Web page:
UTICA – State Senator Joseph Griffo has announced a $1 million state grant toward the construction of the Irish Cultural Center on the west end of Utica.
Griffo made the announcement at a news conference Thursday morning in the middle of the construction zone at 623 Columbia Street. He said when he learned in March of 2017 that the state had given $2 million for an Irish Cultural Center in Manhattan, he sought cash for Utica's budding center in the city’s brewery district.
“...The Irish Cultural Center of the Mohawk Valley, once completed, will help to highlight the rich diversity and history that make up Utica and the Mohawk Valley. This center has the potential to be a major attraction in the city and to attract residents and visitors from the region and beyond,” said Griffo.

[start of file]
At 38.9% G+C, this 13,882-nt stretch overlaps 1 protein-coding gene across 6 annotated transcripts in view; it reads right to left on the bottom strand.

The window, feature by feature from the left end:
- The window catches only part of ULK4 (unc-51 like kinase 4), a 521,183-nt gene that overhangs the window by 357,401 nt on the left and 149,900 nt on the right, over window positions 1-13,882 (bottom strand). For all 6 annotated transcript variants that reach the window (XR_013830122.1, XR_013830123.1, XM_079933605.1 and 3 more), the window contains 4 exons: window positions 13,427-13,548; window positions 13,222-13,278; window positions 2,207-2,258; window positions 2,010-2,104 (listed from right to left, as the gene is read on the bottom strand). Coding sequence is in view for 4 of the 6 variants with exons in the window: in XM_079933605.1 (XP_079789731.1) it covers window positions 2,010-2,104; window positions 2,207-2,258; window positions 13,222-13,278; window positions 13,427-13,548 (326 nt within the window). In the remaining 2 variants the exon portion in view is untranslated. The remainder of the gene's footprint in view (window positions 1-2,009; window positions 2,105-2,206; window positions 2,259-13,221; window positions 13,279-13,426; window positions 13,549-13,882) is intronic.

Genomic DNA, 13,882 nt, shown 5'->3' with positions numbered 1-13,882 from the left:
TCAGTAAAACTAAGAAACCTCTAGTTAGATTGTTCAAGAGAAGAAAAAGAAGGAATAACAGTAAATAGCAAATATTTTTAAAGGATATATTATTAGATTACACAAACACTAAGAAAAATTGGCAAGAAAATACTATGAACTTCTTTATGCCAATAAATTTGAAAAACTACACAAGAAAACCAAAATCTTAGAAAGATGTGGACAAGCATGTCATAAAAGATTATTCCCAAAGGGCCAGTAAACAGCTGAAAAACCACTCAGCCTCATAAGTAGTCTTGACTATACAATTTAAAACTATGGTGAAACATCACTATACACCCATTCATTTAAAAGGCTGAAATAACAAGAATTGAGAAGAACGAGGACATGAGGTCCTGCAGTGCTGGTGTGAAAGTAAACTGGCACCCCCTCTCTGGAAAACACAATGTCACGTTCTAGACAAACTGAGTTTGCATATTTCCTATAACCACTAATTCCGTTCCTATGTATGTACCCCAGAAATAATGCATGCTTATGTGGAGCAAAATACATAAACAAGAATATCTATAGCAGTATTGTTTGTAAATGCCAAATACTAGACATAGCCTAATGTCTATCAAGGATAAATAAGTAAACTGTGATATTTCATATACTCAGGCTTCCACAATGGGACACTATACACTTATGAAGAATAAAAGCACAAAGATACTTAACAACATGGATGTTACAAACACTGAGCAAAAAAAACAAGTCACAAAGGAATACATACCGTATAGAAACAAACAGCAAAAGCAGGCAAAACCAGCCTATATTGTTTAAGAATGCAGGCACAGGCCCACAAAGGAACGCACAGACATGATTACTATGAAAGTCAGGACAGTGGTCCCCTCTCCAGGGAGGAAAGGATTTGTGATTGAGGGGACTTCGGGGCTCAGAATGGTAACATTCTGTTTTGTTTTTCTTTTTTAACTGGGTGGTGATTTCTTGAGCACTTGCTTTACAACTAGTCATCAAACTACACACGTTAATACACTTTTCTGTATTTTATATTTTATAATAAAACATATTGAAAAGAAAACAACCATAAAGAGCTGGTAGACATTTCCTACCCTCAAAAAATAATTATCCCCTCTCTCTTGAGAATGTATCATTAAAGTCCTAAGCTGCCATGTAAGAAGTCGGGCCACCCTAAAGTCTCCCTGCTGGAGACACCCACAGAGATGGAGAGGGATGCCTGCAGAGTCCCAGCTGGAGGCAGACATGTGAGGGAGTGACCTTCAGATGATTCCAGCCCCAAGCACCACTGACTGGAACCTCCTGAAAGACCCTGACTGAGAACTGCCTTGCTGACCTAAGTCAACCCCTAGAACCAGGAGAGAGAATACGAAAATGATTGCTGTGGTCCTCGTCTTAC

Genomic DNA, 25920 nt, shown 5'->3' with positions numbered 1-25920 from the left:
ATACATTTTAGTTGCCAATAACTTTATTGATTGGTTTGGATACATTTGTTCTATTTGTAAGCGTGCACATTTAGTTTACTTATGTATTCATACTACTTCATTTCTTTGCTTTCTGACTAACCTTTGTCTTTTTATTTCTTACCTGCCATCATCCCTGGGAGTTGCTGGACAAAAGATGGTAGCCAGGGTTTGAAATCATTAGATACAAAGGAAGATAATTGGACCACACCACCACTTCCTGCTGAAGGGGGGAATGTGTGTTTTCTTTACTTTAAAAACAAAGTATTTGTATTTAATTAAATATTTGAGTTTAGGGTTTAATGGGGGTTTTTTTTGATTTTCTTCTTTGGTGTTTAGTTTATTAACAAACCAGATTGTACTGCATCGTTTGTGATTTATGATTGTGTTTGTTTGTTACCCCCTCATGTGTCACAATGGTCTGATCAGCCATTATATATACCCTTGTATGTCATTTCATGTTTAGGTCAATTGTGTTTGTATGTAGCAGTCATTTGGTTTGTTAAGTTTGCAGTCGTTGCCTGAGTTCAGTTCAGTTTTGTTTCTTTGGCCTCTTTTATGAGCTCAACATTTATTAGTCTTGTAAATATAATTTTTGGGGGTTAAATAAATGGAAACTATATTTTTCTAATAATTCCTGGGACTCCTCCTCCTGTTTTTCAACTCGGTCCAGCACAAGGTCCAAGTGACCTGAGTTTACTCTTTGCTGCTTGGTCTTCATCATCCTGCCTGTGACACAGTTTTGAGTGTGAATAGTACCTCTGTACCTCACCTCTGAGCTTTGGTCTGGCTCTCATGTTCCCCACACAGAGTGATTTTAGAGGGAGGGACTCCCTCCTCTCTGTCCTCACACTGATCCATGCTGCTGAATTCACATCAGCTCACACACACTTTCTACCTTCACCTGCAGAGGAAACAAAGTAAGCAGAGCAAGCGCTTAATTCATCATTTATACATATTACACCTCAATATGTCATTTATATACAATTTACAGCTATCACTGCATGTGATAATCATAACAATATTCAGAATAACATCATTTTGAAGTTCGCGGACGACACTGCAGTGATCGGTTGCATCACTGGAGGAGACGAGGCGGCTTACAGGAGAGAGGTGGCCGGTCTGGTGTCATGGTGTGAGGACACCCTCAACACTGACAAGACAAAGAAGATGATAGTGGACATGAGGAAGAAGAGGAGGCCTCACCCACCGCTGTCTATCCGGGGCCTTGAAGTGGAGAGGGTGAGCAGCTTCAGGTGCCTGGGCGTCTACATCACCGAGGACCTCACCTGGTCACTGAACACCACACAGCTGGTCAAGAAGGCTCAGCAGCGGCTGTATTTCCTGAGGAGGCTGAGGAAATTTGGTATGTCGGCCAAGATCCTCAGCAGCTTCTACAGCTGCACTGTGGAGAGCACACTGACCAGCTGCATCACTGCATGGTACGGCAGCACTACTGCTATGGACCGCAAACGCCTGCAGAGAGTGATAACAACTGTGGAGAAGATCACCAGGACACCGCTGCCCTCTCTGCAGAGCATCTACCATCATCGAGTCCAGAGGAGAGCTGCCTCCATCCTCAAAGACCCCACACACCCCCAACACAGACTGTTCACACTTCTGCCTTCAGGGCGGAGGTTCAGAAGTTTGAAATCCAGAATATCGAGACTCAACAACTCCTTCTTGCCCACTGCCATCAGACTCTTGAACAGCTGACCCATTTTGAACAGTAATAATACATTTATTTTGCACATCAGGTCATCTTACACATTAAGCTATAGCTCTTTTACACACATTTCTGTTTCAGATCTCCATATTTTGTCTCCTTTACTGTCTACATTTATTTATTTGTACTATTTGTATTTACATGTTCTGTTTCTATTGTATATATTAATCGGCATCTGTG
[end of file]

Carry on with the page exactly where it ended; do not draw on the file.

Why is the Irish Cultural Center worthy of such a large chunk of taxpayer money? The property developer explains - it's a cultural experience.
“First of all, it's an experience. An Irish pub is different from a bar. It's an experience, it's the meeting place - and every little stick of wood, every piece of furniture every little glass piece, built, made in Ireland. So you'll really see the cultural aspect," said Vaughn Lang.
Lang says an authentic Irish pub was constructed in Ireland, near Dublin, and will serve as the heart of the center. The pub was disassembled and loaded into three containers and is on its way to New York on a ship. It is expected to arrive in early August.
“This funding goes beyond providing for the monies necessary for the completion of the construction of the Center and is another step of support to the advancement of the economy of Utica and the Mohawk Valley. This development is an integral part of the Brewery District and will be a destination point for not only our local population, but for visitors from throughout the area," said Lang.
The cultural center will also feature a museum, conference rooms, and event hall which people can use for weddings and other catered gatherings.
Lang says the Irish Cultural Center will be completed by this fall.